Photo 1. Black pod infection, Phytophthora palmivora, on the lowest pod on the trunk. It is likely that rain has splashed soil containing spores onto the pod where they germinate and infect.
Photo 2. The water mould, Phytophthora palmivora, infects the young leaves, especially along the veins.
Photo 3. The water mould, Phytophthora palmivora, has infected the pod and then grown from the pod into the branch. The light brown margin of the red area is where the water mould is still active. The red colour is caused by fungi.
Photo 5. Oecophylla ants tending colonies of insects feeding on cocoa pods. It is possible that ants carry spores of Phytophthora palmivora from infected to healthy pods.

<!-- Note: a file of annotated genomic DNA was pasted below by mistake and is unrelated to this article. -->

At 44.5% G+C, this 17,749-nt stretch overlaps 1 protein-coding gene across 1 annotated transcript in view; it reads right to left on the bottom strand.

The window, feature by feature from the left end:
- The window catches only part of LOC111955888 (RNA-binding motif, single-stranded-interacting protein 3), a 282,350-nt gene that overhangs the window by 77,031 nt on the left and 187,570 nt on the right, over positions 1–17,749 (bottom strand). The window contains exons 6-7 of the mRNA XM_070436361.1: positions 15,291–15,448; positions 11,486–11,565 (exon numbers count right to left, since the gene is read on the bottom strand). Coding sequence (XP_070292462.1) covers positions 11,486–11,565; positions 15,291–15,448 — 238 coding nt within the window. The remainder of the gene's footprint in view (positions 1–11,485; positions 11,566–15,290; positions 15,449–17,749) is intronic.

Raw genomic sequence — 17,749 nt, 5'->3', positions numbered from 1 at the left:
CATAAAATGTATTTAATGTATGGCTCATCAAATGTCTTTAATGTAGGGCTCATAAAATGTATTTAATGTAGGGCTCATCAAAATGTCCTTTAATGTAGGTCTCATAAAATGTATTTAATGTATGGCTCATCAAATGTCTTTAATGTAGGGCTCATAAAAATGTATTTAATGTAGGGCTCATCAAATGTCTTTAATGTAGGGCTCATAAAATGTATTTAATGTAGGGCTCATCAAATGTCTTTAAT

Phytophthora palmivora. It is not a fungus, but an oomycete or a water mould, related to algae.
AUTHORS Helen Tsatsia & Grahame Jackson
Produced with support from the Australian Centre for International Agricultural Research under project PC/2010/090: Strengthening integrated crop management research in the Pacific Islands in support of sustainable intensification of high-value crop production, implemented by the University of Queensland and the Secretariat of the Pacific Community.
This mini fact sheet is a part of the app Pacific Pests and Pathogens
The mobile application is available from the Google Play Store and Apple iTunes.